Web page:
On September 29, at 9 p.m. EST the first presidential debate of the year started. This debate will go down in the history books for a multitude of reasons. One them being that it was the first debate in 12 years that had the moderator ask a question about climate change. But the responses and statements made in correlation were not all factual. Here’s a fact-check of some statements made about climate change.
“I was able to bring down the cost of renewable energy to cheaper than or cheap as coal and gas and oil.” -Joe Biden
The 2009 economic stimulus bill from the Obama administration included $50 billion to promote renewable energy, which is the largest single investment in renewable energy in the nation’s history. While it did have some failures, including the bankruptcy of Solyndra (a solar power company), overall there was a boost in growth and drove down the cost of win and solar power. In some places in the country where it is particularly windy and sunny, wind and solar energy is cheaper than coal or gas, but in other parts of the country coal and gas is still cheaper.
“It was driving energy prices through the sky.” -Donald Trump
Chris Wallace (the moderator) asked Trump why he rolled back Obama’s Clean Power Plan that was designed to curb planet-warming from coal fired power plants, by insisting the plan was causing coal and gas prices to skyrocket. However, the Clean Power Plan was never implemented and was halted by a 2016 Supreme Court Order, and was never reinstated before the Trump administration finally rolled it back last year.
“Every year, I get the call. California is burning. California is burning. If that was cleaned, if you had forest management, you wouldn’t be getting those calls.” -Trump
This was Trump’s response to Mr. Wallace’s question, “Do you believe that human pollution, gas, and greenhouse gases contribute to global warming?” The California wildfires have been a reoccurring issue for years now and are known to be caused because of climate change. Trump refuses to acknowledge this and has attributed the wildfires to the state government(even though most of the land with the wildfires is on federal, not state property) not picking up the leaves and sticks being left on the floor.
“They want to take out the cows.” – Trump
Trump was referring to the Green New Deal when he made this statement (The Green New Deal is a plan to combat climate change made by Representative Alexandria Ocasio-Cortez). It’s important to note that this is not Joe Biden’s plan to fight climate change. While the Green New Deal would alter transportation and agriculture sectors, it does not eliminate all cows or the consumption of meat.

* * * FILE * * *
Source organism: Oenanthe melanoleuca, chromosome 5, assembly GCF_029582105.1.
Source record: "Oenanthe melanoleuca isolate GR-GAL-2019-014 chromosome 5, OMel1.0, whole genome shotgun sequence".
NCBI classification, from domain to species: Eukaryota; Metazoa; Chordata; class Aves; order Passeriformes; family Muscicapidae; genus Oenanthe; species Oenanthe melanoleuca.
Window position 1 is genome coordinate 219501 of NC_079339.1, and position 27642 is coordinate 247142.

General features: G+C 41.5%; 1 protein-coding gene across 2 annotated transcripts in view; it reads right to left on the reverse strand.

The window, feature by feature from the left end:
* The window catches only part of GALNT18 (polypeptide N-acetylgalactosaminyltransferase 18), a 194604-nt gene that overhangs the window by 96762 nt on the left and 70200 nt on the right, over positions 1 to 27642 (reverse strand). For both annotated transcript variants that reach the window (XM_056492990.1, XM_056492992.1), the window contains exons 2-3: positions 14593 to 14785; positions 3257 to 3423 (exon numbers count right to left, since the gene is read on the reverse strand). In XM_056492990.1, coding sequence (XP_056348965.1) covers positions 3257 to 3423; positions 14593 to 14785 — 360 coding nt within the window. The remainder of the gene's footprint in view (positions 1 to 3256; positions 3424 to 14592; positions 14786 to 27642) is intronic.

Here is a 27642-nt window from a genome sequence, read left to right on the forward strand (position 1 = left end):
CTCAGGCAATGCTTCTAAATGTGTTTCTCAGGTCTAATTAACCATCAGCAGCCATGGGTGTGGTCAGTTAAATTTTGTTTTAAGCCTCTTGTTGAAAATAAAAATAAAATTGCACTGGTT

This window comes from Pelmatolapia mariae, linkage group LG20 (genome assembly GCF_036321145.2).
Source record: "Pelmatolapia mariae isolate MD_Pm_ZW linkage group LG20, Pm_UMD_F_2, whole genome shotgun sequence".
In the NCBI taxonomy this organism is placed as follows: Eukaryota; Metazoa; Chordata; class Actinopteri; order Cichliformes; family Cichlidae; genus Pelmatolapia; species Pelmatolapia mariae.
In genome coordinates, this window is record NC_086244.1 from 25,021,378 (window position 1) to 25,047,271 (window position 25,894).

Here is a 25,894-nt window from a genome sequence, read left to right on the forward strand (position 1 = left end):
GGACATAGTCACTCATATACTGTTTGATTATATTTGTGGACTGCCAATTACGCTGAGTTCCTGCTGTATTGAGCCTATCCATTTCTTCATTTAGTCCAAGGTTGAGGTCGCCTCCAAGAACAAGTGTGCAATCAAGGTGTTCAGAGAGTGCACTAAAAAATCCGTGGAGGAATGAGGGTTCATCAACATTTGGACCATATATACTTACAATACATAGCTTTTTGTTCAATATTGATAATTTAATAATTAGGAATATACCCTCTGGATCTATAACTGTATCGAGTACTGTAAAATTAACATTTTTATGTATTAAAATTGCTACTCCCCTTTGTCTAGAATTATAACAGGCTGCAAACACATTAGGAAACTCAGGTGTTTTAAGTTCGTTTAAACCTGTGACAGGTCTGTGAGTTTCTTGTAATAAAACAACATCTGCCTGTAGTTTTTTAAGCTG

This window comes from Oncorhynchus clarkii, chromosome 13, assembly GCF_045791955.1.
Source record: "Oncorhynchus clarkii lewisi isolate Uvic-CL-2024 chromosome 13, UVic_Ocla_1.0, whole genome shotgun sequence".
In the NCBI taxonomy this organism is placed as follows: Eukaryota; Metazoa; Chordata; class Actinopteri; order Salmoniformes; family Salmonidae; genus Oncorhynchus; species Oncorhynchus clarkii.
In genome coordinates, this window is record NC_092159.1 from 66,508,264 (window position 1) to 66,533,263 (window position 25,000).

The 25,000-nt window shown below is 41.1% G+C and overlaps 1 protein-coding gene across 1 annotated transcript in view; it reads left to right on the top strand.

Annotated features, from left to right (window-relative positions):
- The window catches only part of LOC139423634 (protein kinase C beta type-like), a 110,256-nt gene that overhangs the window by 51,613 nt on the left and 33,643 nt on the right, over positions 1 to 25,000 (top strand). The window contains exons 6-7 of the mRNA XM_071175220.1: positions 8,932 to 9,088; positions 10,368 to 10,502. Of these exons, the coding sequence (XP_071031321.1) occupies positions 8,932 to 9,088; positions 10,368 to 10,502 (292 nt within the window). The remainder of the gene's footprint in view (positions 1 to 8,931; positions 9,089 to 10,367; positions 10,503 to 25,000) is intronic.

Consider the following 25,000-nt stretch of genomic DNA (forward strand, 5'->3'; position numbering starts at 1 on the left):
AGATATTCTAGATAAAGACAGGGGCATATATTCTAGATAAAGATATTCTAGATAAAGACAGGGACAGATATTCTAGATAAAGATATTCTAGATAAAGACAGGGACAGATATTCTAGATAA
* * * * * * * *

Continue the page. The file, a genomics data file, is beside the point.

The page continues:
“I’m OK with electric cars too. I’m all for electric cars. I have given big incentives for electric cars.” -Trump
Trump stated this when trying to prove that he cares about reducing carbon emissions. Cars are not the only cause of rising carbon emissions, and switching to electric cars will not eliminate carbon emissions. Additionally, Trump never actually provided “big incentives,” he actually tried to take away tax incentives for consumers who buy electric cars.
“I want crystal clean water, and air. I want beautiful clean air. We have the lowest carbon. Look at our numbers now. We are doing phenomenal.” -Trump
Over 100 environmental laws and rules have been rolled back and weakened by Trump’s administration, including clean-water regulations that were designed to reduce pollution in the nation’s river, lakes, and wetlands. He also rolled back multiple Clean Air Act regulations that were designed to reduce pollution for planet-warming greenhouse gases.
While carbon emissions are the lowest they have been in years, it is not because of Trump’s plans. It’s actually due to the Covid-19 outbreak that had everyone stay home. People weren’t taking planes, driving, or littering as much since they were all inside.
“You know we’re planting a billion trees, the billion tree project.” -Trump
In January, Trump announced that the U.S. would officially join the 1 Trillion Trees Initiative, whose goal is to plant 1 trillion trees not a billion. However, there is no evidence that the U.S. hasn’t planted a single tree as a part of this initiative. Planting trees also would not solve climate change.
Davenport, Coral. “Fact-Checking the First 2020 Presidential Debate.” The New York Times, The New York Times, http://www.nytimes.com/live/2020/09/29/us/debate-fact-check.
Gross, Paul. “Fact-Checking Climate Change Comments in First Presidential Debate.” WDIV, WDIV ClickOnDetroit, 30 Sept. 2020, http://www.clickondetroit.com/features/2020/09/30/fact-checking-climate-change-comments-in-first-presidential-debate/.
Osaka, Shannon. “We Fact-Checked Trump’s Climate Responses from the First Presidential Debate.” Grist, 30 Sept. 2020, grist.org/politics/trump-debate-climate-change-fact-check/.